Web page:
Sunday, 30 October 2011

Cold Relief: a game made in 0 hours

As I was up late I decided to take part in the 0-hour game jam: a challenge to make a game in the hour gained when the clocks go back.

It was impromptu and entirely unplanned so the final game is a result of listening to Lustmord at 1:00am, combined with some floaty uncontrollability inspired by a dream I had. The original goal was to have an Antarctic environment based on the trek in At The Mountains of Madness, but this soon shifted to a more abstract dream world when it dawned on me just how quickly an hour passes.

I spent another half an hour or so polishing it off and fixing up the code a bit.

The audio was sourced from here and here. The first-person character controller is the Unity prefab with tweaked jump and movement parameters.

Monday, 24 October 2011

Resurrected Post: Luminesca Evolved

I removed this post last year, and decided to re-post it for the sake of completeness. It has a new date stamp now, but you can see from the comments' date stamps that it's quite old! Ahh, those were the days.

Luminesca is now, of course, a fully-fledged project in development.

Original post:
I've been toying with the idea of an updated Luminesca game, and came up with this mock-up screenshot. All comments and criticism are more than welcome! 

Saturday, 15 October 2011

The Binding of Isaac (demo deconstruction)

This small yet cloying sample of The Binding of Isaac is an admittedly incomplete experience of the game, but due to its procedurally-generated nature there is no such thing as a complete picture; only random cross sections cut at unpredictably obscure angles.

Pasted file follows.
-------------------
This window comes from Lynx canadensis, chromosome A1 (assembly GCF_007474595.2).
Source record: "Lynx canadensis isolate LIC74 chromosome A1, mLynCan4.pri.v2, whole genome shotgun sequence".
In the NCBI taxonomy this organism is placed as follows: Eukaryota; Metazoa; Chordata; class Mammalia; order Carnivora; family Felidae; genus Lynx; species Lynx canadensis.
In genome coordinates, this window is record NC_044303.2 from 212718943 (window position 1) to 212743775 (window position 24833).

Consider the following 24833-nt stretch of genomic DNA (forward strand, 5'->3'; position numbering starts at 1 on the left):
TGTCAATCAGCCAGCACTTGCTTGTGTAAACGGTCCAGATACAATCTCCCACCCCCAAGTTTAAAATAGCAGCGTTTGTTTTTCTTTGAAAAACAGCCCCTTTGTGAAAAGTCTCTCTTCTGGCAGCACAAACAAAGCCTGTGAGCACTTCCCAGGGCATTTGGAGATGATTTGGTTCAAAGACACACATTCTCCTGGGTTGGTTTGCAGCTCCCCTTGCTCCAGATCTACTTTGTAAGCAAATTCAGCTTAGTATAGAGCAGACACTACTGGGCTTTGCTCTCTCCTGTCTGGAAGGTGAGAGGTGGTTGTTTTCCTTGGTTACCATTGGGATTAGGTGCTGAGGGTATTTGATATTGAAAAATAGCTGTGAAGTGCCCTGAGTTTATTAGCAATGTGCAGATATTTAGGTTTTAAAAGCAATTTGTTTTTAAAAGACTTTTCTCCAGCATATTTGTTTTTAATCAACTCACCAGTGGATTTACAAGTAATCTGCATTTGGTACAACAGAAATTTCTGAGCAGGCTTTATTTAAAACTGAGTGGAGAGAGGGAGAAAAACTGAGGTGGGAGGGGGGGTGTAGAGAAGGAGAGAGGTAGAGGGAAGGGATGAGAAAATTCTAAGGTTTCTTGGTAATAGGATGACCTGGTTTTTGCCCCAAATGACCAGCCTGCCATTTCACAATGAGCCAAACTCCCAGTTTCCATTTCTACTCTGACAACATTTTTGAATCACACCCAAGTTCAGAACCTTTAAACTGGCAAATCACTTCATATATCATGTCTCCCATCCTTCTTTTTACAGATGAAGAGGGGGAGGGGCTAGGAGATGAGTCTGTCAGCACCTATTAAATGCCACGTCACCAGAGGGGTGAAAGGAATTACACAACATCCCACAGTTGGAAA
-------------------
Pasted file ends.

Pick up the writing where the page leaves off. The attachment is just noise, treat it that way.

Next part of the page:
The game is reminiscent of the 8- and 16-bit Zeldas in its mechanics, enemy design and level design, although dungeons are made up of never-the-same-twice rooms and the whole thing is draped in a nightmarish basement aesthetic loosely inspired by an ancient story about child sacrifice.

The Binding of Isaac almost overcomes its lack of melee combat by compressing the ranged attacks to just the four cardinal directions, placing additional importance on aligning yourself with your targets either horizontally or vertically, and complicating this process using various static obstacles (such as piles of degrading faecal matter). When enemies close in on you it is possible to move and shoot in different directions, but I did encounter the odd occasion where the available space was too confined, the enemies advanced too quickly and my fire rate was simply too slow. Randomisation has its drawbacks.

Its fictional premise is unique compared to most games and the intro cinematic was certainly entertaining, if a little overt in its Biblical themes, but I sense that it takes the Shadow of the Colossus / Metroid approach of using cinematic sequences to merely bookend the lengthy action part of the story. That is to say it opens with a 'premise cinematic', lets you spend a very long time doing stuff in response to that premise and closes, when you reach your goal, with a 'job done cinematic'. I may well be wrong (please correct me if I am), but that's how it appears from the demo. It's an effective enough structure (and has been touched upon here) but does leave the bookends feeling like exposition overkill when the rest of the game's narrative is delivered so sparingly.

For all its flaws (which I tend to dwell on when I deconstruct a game) Isaac is a shining example of a top-end indie game which demonstrates a strong understanding of the challenges presented by overhead camera angles in 2D games.

It's dirt-cheap on Steam (with soundtrack available too) and the free demo is playable in your browser on Newgrounds.